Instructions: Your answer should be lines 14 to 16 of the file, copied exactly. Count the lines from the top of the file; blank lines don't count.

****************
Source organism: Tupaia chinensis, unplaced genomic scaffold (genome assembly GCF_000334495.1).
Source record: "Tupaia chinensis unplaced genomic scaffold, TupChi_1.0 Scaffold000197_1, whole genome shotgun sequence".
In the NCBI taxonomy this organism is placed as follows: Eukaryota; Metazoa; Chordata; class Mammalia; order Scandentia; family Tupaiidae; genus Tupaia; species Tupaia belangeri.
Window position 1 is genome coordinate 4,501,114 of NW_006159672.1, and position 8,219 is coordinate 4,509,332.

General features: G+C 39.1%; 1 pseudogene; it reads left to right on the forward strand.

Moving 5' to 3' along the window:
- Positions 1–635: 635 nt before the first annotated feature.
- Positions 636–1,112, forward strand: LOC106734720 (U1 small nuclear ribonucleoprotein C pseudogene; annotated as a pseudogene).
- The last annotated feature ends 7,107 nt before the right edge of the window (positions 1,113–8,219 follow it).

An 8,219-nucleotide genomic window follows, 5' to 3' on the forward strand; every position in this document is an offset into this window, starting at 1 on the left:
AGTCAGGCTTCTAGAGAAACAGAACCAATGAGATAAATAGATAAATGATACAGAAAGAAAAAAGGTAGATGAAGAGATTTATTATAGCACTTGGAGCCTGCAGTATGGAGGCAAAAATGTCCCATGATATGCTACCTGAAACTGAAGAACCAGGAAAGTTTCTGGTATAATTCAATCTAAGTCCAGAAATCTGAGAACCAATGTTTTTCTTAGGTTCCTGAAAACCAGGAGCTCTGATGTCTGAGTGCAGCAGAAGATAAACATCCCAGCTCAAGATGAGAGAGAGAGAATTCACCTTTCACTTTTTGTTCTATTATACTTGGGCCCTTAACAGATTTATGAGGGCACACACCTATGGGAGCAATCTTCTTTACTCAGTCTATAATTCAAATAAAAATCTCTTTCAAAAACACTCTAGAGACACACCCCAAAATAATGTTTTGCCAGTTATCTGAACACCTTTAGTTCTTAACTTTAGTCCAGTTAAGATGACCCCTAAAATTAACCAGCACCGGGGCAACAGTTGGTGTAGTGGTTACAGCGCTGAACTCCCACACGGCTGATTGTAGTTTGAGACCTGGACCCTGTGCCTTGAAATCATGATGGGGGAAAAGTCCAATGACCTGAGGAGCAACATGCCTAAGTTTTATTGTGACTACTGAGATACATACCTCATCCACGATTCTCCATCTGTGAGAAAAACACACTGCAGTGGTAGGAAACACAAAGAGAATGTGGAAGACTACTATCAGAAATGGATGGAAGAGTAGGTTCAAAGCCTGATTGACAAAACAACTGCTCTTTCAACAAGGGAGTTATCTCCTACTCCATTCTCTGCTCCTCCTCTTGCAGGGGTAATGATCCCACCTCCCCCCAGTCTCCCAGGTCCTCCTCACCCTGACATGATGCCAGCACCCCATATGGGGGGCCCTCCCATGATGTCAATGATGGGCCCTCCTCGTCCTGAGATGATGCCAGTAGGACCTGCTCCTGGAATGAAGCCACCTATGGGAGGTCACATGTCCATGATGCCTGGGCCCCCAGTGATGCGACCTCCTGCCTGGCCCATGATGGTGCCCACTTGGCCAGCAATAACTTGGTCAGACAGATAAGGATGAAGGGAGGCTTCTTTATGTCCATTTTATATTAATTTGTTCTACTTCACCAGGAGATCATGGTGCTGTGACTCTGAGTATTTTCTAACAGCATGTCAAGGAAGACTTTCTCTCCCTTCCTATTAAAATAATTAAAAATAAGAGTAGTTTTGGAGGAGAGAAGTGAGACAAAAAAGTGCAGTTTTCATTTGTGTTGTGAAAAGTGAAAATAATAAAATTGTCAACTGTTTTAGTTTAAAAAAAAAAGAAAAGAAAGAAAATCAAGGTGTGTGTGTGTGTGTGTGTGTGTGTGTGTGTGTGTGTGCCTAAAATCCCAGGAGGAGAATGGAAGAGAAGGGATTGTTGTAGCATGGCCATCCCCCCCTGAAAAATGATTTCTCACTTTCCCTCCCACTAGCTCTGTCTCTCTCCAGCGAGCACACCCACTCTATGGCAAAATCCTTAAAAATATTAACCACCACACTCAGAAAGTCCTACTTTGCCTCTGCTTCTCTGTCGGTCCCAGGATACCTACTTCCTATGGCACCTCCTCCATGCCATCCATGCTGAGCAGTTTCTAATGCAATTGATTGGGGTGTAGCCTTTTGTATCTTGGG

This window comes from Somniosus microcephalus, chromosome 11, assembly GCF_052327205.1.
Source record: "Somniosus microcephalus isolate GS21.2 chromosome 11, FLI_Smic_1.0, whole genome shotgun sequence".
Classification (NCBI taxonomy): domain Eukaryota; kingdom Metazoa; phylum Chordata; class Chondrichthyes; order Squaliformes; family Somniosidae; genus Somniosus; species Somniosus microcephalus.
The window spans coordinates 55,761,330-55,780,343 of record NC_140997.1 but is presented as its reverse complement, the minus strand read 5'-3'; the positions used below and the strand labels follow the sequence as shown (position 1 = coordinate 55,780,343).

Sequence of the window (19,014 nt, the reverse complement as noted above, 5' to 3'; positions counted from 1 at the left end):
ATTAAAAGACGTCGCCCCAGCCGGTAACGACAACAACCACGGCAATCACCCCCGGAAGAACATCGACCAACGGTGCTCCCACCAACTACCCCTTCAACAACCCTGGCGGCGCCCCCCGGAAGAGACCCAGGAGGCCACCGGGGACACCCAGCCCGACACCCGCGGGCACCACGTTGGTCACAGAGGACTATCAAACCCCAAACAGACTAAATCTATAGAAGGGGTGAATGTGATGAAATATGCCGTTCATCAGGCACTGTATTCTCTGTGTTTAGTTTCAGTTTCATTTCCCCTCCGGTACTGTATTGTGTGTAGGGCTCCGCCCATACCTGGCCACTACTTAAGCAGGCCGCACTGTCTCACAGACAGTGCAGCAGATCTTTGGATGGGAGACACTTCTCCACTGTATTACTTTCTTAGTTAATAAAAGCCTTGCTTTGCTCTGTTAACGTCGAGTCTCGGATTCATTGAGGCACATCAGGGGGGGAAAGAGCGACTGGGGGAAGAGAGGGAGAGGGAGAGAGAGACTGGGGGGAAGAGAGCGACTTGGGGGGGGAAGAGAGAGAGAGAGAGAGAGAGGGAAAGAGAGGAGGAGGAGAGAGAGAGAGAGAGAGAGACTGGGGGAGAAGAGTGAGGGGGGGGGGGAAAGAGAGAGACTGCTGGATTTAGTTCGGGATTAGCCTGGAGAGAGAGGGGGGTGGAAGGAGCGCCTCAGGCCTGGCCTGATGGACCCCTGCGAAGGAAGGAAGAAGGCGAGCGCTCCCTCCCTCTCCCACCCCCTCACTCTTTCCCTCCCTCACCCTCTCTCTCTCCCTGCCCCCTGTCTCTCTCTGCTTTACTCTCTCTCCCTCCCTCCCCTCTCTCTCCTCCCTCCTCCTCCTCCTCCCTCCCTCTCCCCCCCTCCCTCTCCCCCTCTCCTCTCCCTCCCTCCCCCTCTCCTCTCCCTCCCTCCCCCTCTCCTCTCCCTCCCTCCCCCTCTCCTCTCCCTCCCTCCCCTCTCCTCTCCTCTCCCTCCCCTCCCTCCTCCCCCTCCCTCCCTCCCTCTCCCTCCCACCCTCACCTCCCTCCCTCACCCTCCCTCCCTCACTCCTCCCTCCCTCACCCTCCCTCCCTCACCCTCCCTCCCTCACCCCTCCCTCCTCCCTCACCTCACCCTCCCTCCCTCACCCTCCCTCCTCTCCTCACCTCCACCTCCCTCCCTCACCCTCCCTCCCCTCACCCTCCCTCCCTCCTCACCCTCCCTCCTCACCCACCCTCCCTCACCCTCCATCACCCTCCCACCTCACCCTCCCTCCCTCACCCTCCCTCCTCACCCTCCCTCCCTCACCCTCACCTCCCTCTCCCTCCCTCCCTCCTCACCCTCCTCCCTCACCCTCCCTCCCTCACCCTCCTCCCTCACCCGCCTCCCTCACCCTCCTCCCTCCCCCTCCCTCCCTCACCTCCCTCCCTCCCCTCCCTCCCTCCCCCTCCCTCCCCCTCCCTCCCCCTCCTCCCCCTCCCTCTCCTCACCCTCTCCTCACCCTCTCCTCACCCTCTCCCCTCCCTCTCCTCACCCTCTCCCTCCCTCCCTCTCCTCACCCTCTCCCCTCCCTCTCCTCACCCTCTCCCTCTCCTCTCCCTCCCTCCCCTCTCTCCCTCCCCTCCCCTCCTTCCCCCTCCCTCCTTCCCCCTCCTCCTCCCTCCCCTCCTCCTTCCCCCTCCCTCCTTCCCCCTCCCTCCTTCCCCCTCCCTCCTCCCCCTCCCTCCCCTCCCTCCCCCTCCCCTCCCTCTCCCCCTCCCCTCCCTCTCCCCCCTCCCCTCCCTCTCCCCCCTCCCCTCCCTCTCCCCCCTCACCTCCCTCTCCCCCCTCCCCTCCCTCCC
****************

Classification (NCBI taxonomy): domain Eukaryota; kingdom Metazoa; phylum Chordata; class Chondrichthyes; order Squaliformes; family Somniosidae; genus Somniosus; species Somniosus microcephalus.
The window spans coordinates 55,761,330-55,780,343 of record NC_140997.1 but is presented as its reverse complement, the minus strand read 5'-3'; the positions used below and the strand labels follow the sequence as shown (position 1 = coordinate 55,780,343).

Sequence of the window (19,014 nt, the reverse complement as noted above, 5' to 3'; positions counted from 1 at the left end):